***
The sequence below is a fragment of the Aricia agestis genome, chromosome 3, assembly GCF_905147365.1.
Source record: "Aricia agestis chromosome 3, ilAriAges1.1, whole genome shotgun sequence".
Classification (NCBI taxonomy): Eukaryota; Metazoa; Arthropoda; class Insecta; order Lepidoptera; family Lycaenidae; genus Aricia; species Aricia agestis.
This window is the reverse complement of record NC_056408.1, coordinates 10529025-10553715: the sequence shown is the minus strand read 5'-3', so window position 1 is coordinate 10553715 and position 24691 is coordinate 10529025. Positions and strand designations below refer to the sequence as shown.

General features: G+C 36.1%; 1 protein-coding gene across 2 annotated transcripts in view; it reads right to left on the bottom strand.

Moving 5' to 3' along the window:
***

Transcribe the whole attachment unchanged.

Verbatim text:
The sequence below is a fragment of the Aricia agestis genome, chromosome 3, assembly GCF_905147365.1.
Source record: "Aricia agestis chromosome 3, ilAriAges1.1, whole genome shotgun sequence".
Classification (NCBI taxonomy): Eukaryota; Metazoa; Arthropoda; class Insecta; order Lepidoptera; family Lycaenidae; genus Aricia; species Aricia agestis.
This window is the reverse complement of record NC_056408.1, coordinates 10529025-10553715: the sequence shown is the minus strand read 5'-3', so window position 1 is coordinate 10553715 and position 24691 is coordinate 10529025. Positions and strand designations below refer to the sequence as shown.

General features: G+C 36.1%; 1 protein-coding gene across 2 annotated transcripts in view; it reads right to left on the bottom strand.

Moving 5' to 3' along the window: